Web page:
Immigration back in spotlight after officer's death
HOUSTON We first told you on Tuesday that the suspect, Johoan Rodriguez, had been deported twice in the past. Since then, we've learned he's had encounters with Houston police, but in each case he was let go. Two of the last six Houston police officers killed in the line of duty died at the hands of an accused drunk driver who was in this country illegally. This latest tragedy has reignited the debate over our state's immigration laws and what should be done about them. On the eve of Houston Police Officer Kevin Will's funeral, 26-year-old Johoan Rodriguez, the illegal immigrant and suspected drunk driver accused in his death, appeared in court. "It wasn't any easier today than it was the other night. It's been a hard process, it was a hard scene to go up and work. It's difficult to see your friend out there like that," said HPD Officer Don Egdorf. We checked and found Rodriguez had obtained a valid Texas driver's license in 2007 after he'd been deported twice and refused entry once. That was before the 2008 law requiring an applicant to provide proof of citizenship or legal status. We've also learned Rodriguez was stopped by Houston police three times in 2009 for traffic violations. Police would have discovered his status had he been arrested and booked into the city jail -- that's where fingerprints are run through local, state and federal databases. In the past year and five months, 948 non-citizens have been charged with DWI in Harris County. For the majority, it was their first offense. The figures are based on consulate notifications, so it doesn't speak to their legal status, only that they are citizens of another country. "That is something I would expect to be a part of a file just like any identifiers on any suspect that comes in, but it's not something that's maintained. There is no database that we maintain with that information," said Harris County Assistant District Attorney Catherine Evans. On Wednesday, state lawmakers in Austin continue to press for an immigration enforcement bill that gives Texas police officers the right to ask people about their immigration status. Houston Mayor Annise Parker called on the federal government to take action. "Until we have effective control of our borders we just churn folks through the system and that's the frustrating part," said Mayor Parker. "I don't need more tools. I need our federal government to secure our borders, not to pass the buck to cities and expect cities to fix what is a federal problem." The so-called sanctuary cities bill has been one of the most controversial issues before the legislature this year. "This is not about racism or anti-immigrant status, this is about law and order. This is about life; this is about protecting our streets and our homes and businesses," State Sen. Dan Patrick told us over the phone. Democrats have fiercely opposed the measure and so have groups like the League of United Latin American Citizens (LULAC). Members believe it would foster distrust towards the police among the immigrant community and force illegal immigrants who've been victims of crime into silence. Congressman Ted Poe agrees with Mayor Parker and says it is the federal government's responsibility to secure the border. He introduced legislation to put 10,000 more National Guard troops on the border. "The border patrol is doing as good of a job as it can. I think we need National Guard troops on the border, and let me be clear, they need to be on the border and not behind the border," Congressman Poe said over the phone. Another Houston-area state lawmaker, Republican State Rep. John Culberson, gave a one-minute speech on the house floor on Wednesday and said he will not rest until the Mexican border is secured.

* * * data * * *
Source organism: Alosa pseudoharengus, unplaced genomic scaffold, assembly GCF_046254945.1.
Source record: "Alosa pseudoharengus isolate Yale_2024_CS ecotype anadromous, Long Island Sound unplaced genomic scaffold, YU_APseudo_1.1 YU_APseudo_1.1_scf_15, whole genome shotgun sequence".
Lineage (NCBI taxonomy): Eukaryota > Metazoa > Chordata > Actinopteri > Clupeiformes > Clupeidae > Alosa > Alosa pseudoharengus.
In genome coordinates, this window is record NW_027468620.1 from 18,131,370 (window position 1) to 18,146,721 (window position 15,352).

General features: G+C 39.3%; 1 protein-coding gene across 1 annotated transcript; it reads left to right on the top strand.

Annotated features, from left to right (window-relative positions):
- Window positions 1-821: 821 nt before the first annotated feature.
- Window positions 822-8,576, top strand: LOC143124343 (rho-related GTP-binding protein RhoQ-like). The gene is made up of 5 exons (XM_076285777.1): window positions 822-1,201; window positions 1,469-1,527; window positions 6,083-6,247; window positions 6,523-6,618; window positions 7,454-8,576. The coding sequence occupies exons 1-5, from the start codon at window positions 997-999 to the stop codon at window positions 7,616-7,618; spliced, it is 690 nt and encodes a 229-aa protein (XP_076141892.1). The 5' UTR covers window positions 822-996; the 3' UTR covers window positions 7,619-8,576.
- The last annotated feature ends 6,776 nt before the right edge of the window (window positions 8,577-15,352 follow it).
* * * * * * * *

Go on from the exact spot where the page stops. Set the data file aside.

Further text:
More TOP STORIES News